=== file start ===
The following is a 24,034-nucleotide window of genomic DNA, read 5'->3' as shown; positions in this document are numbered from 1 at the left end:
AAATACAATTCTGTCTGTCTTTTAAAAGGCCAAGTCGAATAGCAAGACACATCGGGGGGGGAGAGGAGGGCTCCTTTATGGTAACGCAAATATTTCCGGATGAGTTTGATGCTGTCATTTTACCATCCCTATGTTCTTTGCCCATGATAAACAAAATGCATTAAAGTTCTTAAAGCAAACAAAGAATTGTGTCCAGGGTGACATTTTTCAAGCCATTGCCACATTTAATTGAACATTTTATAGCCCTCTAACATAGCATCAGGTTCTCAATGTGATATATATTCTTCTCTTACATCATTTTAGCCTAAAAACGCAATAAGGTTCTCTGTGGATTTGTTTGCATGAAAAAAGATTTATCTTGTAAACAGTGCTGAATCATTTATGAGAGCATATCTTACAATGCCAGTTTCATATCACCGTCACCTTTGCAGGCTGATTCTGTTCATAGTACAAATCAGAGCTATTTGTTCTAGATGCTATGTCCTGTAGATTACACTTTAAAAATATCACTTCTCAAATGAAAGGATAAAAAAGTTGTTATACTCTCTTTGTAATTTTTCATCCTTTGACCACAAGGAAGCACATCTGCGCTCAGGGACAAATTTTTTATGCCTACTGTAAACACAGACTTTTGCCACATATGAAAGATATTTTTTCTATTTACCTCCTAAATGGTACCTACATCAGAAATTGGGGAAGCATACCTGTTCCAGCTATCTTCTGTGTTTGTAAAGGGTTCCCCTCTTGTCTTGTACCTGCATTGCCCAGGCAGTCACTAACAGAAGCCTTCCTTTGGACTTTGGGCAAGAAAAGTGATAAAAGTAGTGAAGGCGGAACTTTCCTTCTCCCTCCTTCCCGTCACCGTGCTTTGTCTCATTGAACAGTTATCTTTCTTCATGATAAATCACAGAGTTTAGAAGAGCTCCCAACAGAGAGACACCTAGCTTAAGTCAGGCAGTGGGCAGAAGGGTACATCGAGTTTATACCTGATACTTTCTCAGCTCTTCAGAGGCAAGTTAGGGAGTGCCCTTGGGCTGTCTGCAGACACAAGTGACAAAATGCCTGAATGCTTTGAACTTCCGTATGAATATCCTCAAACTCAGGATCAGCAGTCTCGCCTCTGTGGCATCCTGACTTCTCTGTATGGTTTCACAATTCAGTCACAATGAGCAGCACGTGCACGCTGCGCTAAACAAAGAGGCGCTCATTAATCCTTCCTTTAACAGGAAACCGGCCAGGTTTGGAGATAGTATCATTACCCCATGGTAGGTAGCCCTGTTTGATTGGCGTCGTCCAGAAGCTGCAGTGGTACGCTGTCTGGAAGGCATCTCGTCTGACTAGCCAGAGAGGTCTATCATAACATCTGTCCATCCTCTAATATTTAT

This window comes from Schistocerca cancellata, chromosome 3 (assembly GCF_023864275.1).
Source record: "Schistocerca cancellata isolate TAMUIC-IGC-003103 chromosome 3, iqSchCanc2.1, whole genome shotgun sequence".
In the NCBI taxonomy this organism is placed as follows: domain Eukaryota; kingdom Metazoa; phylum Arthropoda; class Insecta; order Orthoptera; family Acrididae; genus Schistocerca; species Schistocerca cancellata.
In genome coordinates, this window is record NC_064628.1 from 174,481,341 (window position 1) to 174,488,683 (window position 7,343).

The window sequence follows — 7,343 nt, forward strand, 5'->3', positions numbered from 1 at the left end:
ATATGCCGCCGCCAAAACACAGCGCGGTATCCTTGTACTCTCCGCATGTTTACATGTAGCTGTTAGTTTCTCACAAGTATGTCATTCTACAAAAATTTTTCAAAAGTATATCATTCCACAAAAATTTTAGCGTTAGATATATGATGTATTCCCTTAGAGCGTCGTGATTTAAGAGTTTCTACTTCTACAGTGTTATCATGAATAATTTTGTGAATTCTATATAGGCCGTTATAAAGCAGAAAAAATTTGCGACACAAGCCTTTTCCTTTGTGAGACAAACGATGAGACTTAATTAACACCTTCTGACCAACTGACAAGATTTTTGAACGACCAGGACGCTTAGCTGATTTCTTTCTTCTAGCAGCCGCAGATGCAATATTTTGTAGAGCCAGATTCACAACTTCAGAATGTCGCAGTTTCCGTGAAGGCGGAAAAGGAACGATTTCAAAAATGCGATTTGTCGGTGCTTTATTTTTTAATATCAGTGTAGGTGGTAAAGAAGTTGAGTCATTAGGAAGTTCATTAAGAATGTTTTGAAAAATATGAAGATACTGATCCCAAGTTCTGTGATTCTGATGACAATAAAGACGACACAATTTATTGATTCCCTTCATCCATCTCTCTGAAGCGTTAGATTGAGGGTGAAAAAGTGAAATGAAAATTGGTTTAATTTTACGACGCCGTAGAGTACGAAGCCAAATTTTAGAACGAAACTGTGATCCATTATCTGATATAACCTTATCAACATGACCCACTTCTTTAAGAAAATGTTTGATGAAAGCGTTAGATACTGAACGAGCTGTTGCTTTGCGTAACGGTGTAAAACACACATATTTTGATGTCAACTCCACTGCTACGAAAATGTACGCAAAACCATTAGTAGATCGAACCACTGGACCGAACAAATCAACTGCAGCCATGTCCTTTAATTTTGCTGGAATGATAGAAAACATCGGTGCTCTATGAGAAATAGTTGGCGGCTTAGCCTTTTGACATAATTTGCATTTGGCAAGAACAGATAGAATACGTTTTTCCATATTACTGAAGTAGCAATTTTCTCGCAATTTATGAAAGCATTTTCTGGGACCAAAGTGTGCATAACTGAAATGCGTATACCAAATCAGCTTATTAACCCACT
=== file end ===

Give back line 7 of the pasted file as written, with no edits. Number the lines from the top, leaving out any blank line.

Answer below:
The window sequence follows — 7,343 nt, forward strand, 5'->3', positions numbered from 1 at the left end: